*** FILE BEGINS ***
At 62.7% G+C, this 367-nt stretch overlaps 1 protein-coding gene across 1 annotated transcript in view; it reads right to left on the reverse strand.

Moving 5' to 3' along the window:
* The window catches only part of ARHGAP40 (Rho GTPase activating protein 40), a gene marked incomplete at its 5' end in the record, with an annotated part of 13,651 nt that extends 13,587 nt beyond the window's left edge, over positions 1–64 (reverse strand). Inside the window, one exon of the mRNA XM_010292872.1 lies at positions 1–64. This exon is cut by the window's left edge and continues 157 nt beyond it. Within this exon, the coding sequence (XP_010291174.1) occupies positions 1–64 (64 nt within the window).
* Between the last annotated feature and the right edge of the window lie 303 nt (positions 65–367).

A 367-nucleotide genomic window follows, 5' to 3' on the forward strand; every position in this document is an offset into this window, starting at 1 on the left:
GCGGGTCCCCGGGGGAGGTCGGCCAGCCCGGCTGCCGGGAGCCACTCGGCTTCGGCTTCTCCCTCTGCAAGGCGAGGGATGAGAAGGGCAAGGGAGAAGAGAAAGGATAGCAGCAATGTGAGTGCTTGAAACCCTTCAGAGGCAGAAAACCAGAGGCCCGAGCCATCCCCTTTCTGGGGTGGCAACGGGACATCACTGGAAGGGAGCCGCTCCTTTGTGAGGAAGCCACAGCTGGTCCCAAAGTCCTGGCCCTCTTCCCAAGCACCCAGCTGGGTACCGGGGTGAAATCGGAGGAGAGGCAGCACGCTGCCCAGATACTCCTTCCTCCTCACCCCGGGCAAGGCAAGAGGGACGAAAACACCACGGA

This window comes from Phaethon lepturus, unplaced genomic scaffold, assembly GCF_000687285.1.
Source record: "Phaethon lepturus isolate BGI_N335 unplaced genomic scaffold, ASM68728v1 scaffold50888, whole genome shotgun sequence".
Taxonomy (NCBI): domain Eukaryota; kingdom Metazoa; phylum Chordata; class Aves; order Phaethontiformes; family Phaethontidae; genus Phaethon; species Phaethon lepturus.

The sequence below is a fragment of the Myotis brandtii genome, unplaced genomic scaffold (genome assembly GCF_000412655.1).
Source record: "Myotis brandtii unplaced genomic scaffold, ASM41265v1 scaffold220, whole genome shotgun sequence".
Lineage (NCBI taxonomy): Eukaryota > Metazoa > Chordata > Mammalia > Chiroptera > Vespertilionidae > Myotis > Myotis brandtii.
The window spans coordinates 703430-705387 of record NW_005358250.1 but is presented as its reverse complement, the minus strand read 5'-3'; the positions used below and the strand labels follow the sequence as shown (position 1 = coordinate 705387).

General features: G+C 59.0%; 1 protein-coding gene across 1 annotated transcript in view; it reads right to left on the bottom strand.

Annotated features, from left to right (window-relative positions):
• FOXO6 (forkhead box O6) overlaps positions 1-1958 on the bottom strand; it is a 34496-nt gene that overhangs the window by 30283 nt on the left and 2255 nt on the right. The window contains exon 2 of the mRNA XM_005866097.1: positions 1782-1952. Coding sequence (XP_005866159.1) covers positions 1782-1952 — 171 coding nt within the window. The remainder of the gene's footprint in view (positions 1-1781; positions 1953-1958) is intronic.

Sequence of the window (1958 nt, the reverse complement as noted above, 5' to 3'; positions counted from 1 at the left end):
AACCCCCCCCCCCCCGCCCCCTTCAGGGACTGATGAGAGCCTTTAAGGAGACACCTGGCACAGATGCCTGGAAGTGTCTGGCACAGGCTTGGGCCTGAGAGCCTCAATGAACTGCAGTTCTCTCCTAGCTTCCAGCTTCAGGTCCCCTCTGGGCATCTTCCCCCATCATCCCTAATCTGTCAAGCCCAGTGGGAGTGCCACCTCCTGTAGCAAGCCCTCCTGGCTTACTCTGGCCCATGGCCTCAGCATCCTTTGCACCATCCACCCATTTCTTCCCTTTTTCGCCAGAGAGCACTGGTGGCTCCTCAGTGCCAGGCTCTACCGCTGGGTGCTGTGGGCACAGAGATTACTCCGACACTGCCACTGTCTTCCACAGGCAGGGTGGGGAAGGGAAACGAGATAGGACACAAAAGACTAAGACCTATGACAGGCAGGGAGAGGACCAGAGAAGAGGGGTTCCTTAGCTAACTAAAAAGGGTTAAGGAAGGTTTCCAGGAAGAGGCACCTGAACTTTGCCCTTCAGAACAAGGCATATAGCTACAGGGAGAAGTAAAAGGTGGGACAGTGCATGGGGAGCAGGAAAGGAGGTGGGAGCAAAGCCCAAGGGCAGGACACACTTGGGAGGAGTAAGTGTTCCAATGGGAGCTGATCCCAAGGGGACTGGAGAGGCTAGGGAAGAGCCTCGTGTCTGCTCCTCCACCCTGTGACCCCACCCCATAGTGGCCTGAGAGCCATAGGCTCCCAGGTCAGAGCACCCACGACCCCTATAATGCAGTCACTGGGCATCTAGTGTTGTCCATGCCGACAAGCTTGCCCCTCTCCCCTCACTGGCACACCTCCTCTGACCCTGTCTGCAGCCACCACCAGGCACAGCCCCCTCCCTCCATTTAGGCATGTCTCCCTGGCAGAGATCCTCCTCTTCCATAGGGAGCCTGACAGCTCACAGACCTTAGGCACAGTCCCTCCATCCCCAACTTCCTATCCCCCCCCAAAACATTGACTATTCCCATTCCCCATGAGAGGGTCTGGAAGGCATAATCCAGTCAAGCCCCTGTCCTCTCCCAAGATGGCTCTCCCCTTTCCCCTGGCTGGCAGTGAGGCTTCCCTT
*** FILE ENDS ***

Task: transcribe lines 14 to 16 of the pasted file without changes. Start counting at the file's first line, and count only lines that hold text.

General features: G+C 59.0%; 1 protein-coding gene across 1 annotated transcript in view; it reads right to left on the bottom strand.

Annotated features, from left to right (window-relative positions):
• FOXO6 (forkhead box O6) overlaps positions 1-1958 on the bottom strand; it is a 34496-nt gene that overhangs the window by 30283 nt on the left and 2255 nt on the right. The window contains exon 2 of the mRNA XM_005866097.1: positions 1782-1952. Coding sequence (XP_005866159.1) covers positions 1782-1952 — 171 coding nt within the window. The remainder of the gene's footprint in view (positions 1-1781; positions 1953-1958) is intronic.